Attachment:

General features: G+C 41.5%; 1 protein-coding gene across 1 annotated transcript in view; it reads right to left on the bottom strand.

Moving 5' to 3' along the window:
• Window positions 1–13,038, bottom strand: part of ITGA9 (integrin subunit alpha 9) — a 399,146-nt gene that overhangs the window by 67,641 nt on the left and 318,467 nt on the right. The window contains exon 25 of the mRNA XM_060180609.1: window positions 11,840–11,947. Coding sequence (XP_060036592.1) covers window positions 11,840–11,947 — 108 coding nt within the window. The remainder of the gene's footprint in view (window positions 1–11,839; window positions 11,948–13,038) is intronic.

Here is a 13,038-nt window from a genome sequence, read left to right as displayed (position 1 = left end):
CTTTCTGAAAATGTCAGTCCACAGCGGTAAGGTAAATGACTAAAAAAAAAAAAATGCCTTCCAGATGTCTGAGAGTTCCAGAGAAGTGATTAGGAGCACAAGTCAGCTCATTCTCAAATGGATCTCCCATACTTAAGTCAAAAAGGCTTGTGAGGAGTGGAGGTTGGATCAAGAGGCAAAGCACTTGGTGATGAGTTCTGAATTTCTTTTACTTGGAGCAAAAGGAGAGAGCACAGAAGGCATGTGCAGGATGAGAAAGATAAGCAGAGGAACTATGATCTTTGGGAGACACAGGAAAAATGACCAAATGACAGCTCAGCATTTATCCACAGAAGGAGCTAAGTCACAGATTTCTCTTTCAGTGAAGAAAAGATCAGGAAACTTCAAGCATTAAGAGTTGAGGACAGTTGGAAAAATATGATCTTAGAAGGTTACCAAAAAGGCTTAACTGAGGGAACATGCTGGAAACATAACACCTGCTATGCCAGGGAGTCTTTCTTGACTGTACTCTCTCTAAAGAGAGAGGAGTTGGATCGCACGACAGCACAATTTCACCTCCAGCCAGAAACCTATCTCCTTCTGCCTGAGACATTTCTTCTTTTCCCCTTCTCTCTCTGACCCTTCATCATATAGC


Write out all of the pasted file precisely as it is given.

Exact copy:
General features: G+C 41.5%; 1 protein-coding gene across 1 annotated transcript in view; it reads right to left on the bottom strand.

Moving 5' to 3' along the window:
• Window positions 1–13,038, bottom strand: part of ITGA9 (integrin subunit alpha 9) — a 399,146-nt gene that overhangs the window by 67,641 nt on the left and 318,467 nt on the right. The window contains exon 25 of the mRNA XM_060180609.1: window positions 11,840–11,947. Coding sequence (XP_060036592.1) covers window positions 11,840–11,947 — 108 coding nt within the window. The remainder of the gene's footprint in view (window positions 1–11,839; window positions 11,948–13,038) is intronic.

Here is a 13,038-nt window from a genome sequence, read left to right as displayed (position 1 = left end):
CTTTCTGAAAATGTCAGTCCACAGCGGTAAGGTAAATGACTAAAAAAAAAAAAATGCCTTCCAGATGTCTGAGAGTTCCAGAGAAGTGATTAGGAGCACAAGTCAGCTCATTCTCAAATGGATCTCCCATACTTAAGTCAAAAAGGCTTGTGAGGAGTGGAGGTTGGATCAAGAGGCAAAGCACTTGGTGATGAGTTCTGAATTTCTTTTACTTGGAGCAAAAGGAGAGAGCACAGAAGGCATGTGCAGGATGAGAAAGATAAGCAGAGGAACTATGATCTTTGGGAGACACAGGAAAAATGACCAAATGACAGCTCAGCATTTATCCACAGAAGGAGCTAAGTCACAGATTTCTCTTTCAGTGAAGAAAAGATCAGGAAACTTCAAGCATTAAGAGTTGAGGACAGTTGGAAAAATATGATCTTAGAAGGTTACCAAAAAGGCTTAACTGAGGGAACATGCTGGAAACATAACACCTGCTATGCCAGGGAGTCTTTCTTGACTGTACTCTCTCTAAAGAGAGAGGAGTTGGATCGCACGACAGCACAATTTCACCTCCAGCCAGAAACCTATCTCCTTCTGCCTGAGACATTTCTTCTTTTCCCCTTCTCTCTCTGACCCTTCATCATATAGC